Teesside Airport railway station

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Teesside Airport
National Rail
Teesside Airport Station (geograph 6306442).jpg
LocationTeesside International Airport, Middleton St George, Borough of Darlington
Coordinates54°31′07″N 1°25′31″W / 54.5185307°N 1.4253339°W / 54.5185307; -1.4253339Coordinates: 54°31′07″N 1°25′31″W / 54.5185307°N 1.4253339°W / 54.5185307; -1.4253339
Grid referenceNZ373138
Owned byNetwork Rail
Managed byNorthern Trains
Platforms2 (1 in use)
Other information
Station codeTEA
ClassificationDfT category F1
Original companyBritish Rail (Eastern Region)
Key dates
3 October 1971 (1971-10-03)Opened
2015/16Increase 98
2016/17Decrease 30
2017/18Increase 74
2018/19Increase 206
2019/20Increase 338
Teesside Airport is located in County Durham
Teesside Airport
Teesside Airport
Location in County Durham, England
Passenger statistics from the Office of Rail and Road

Teesside Airport is a railway station on the Tees Valley Line, which runs between Bishop Auckland and Saltburn via Darlington. The station, situated 5 miles 43 chains (9 km) east of Darlington, serves Teesside International Airport, Darlington in County Durham, England. It is owned by Network Rail and managed by Northern Trains.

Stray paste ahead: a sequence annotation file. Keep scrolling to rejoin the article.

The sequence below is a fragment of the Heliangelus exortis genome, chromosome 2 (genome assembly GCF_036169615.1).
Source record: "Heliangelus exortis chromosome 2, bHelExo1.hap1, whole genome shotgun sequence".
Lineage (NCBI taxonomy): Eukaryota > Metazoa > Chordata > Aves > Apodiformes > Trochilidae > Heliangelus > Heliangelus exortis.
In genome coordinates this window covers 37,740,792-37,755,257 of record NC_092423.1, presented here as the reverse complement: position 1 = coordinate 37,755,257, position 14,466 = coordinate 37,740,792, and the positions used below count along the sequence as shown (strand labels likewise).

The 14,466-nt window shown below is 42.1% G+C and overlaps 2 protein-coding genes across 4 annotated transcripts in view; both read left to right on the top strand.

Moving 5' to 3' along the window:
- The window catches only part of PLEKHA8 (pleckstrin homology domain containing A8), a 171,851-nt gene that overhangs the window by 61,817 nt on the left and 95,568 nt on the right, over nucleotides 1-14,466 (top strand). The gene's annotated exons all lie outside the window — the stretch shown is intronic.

Teesside Airport is one of Britain's least-used stations, with an estimated 338 passenger journeys made during 2019/20. In both 2012/13 and 2013/14, it was the least used station in the country, serving just eight passengers per year.[1][2]


The station is on the original route of the Stockton and Darlington Railway, and was opened by British Rail on 3 October 1971.[3] The airport is located around a mile from the station, and accessibility issues are a major factor in its lack of usage.[4][5]

In 2004, the airport changed its name to Durham Tees Valley Airport, but reverted to Teesside International Airport in 2019.[6] The station's name was never updated to reflect the change. In 2007, Northern Rail erected new signs reading Teesside Airport, replacing previous signs which had used a hyphen in Tees-side. National Rail now also lists the station as Teesside Airport.[7]

On 24 October 2009, a group of 26 people travelled to and from the station on the only scheduled service, to highlight the station's existence and its limited service, and to try to persuade railway authorities to move it closer to the airport terminal.[8][9][10]

The station was featured on the BBC Radio 4 programme The Ghost Trains of Old England in October 2010.[11] It was suggested that a large proportion of the tickets sold for the station are bought by collectors who wish to own tickets with rare or unusual destinations, and do not necessarily travel.

The station has two platforms, each long enough for a four-carriage train.[12] In December 2017, it was announced by Durham Tees Valley Airport that the station's footbridge and Middlesbrough-bound platform would be closed, in order to save a quoted total of £6 million on maintenance of the station up until 2022.[13][14]